• You will be placed on assistive devices with instructions on restricted weight-bearing for a specified period of time. You are encouraged to walk with assistance as frequently as possible to prevent blood clots.
  • Keep the surgical site clean and dry. Instructions on surgical site care and bathing will be provided.
  • Refrain from smoking as it can negatively affect the healing process.
  • Eating a healthy diet rich in vitamin D is strongly advised to promote healing and a faster recovery.
  • Refrain from strenuous activities for the first few months and lifting heavy weights for at least 6 months. Gradual increase in activities over a period of time is recommended.
  • An individualized physical therapy protocol will be designed to help strengthen joint muscles and optimize joint function.
  • Most patients are able to resume their normal activities in 3 to 4 weeks after surgery; however, return to sports or recreational activities may take longer.
  • Refrain from driving until you are fully fit and receive your doctor’s consent.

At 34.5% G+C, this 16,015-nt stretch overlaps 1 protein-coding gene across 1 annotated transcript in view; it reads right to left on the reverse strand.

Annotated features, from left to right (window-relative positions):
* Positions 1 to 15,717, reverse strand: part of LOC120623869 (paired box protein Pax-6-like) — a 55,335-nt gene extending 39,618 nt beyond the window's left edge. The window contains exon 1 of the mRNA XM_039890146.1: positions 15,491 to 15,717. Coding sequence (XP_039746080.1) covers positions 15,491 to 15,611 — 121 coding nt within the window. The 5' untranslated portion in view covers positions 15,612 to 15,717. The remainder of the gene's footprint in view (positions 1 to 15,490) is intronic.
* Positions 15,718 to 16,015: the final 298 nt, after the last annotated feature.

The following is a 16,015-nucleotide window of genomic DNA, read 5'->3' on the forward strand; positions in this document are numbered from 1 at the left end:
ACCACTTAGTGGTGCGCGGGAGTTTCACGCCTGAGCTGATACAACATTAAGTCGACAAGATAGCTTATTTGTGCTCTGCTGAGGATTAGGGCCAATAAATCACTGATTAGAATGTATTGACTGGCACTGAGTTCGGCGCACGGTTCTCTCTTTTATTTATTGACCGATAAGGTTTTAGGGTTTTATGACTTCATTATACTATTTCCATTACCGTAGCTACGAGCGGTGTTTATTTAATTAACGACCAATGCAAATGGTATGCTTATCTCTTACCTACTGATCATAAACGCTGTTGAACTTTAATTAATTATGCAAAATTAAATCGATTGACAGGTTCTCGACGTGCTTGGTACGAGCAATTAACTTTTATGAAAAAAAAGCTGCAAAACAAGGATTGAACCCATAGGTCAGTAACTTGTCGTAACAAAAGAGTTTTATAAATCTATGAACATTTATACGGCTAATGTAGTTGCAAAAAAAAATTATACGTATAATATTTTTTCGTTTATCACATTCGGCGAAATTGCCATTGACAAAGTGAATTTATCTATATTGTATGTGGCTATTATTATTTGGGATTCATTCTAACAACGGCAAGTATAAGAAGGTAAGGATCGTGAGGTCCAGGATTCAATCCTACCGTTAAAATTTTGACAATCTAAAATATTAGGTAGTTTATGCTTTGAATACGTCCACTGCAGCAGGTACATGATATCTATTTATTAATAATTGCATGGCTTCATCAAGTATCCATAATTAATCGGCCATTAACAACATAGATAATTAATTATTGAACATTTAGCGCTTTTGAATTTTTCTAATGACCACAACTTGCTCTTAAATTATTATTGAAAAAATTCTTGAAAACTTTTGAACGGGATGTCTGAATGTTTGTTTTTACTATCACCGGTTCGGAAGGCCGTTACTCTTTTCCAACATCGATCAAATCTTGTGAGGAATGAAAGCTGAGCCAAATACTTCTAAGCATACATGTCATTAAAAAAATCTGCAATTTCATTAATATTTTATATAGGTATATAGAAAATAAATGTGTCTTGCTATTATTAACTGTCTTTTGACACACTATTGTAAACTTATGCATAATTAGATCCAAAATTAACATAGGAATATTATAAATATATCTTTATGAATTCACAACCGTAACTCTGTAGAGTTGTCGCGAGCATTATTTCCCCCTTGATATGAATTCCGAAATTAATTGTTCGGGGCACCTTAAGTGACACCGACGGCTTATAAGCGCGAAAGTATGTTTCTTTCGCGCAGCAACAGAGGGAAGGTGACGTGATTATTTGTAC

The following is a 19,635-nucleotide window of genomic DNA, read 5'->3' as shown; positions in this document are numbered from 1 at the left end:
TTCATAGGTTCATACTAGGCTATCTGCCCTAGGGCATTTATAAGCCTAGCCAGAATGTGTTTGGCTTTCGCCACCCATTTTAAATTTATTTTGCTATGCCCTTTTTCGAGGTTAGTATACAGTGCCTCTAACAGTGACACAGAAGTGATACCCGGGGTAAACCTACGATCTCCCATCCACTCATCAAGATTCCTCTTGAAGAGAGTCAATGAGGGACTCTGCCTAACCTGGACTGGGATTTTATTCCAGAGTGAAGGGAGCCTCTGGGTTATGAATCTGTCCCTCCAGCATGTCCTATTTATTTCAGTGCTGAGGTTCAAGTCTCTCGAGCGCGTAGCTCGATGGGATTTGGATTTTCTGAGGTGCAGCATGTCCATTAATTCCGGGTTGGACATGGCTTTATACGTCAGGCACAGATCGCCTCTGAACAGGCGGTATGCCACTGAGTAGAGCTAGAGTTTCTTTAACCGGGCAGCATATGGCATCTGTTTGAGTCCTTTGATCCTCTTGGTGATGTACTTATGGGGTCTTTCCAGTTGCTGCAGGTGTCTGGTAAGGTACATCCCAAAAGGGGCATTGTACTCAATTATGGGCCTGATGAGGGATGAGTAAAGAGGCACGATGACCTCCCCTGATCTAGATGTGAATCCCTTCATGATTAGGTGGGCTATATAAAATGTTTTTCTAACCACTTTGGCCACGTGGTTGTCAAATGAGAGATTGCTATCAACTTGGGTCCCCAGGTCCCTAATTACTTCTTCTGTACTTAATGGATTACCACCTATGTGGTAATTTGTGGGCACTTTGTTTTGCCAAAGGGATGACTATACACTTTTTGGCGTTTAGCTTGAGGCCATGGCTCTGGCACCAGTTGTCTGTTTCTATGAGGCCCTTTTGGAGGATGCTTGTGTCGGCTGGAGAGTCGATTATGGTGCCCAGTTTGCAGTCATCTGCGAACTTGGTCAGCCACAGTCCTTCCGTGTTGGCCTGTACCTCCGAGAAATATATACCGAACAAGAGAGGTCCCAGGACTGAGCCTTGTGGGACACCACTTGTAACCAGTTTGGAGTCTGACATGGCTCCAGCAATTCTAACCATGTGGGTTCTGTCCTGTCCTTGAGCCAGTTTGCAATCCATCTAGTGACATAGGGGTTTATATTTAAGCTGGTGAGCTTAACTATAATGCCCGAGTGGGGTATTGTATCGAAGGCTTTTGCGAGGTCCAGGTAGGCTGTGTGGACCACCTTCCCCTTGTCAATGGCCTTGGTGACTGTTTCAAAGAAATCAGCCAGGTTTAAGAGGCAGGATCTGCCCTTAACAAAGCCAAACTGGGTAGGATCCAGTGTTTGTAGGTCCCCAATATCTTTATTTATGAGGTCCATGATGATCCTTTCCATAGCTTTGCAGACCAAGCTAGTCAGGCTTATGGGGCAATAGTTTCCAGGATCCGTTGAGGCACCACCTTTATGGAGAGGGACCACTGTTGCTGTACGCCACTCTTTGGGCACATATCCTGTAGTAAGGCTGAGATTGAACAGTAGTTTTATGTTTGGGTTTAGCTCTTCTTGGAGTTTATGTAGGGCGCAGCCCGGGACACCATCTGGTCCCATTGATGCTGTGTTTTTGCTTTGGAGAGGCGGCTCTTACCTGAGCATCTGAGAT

• A periodic follow-up appointment will be scheduled to monitor your progress.

Risks and Complications

Removal of bone spurs is a relatively safe procedure; however, as with any surgery, some risks and complications may occur, such as the following:

  • Infection
  • Bleeding
  • Postoperative pain
  • Damage to nerves and vessels
  • Thromboembolism or blood clots
  • Anesthetic/allergic reactions

  • Weill Cornell Medicine
  • NewYork-Presbyterian
  • Columbia
  • Harvard Orthopaedic Surgery
  • The Steadman Clinic
  • Alpha Omega Alpha
  • PennState College of Medicine
  • The American Board of Orthopaedic Surgery
  • NYU Stern School of Business
  • American Academy of Orthopaedic Surgeons
  • American Association of Hip and Knee Surgeons
  • American Orthopaedic Society for Sports Medicine
  • Massachusetts General Hospital
  • United States Ski Team Physician Logo
  • National Athletic Trainers Association
  • National Strength and Conditioning Association
  • Texas Orthopedic Specialists
  • Arthroscopy Association of North America

Location & Directions

Jeffrey R. Jaglowski MD, MBA, MSc

450 W. Medical Center Blvd
Suite #600B
Webster, TX 77598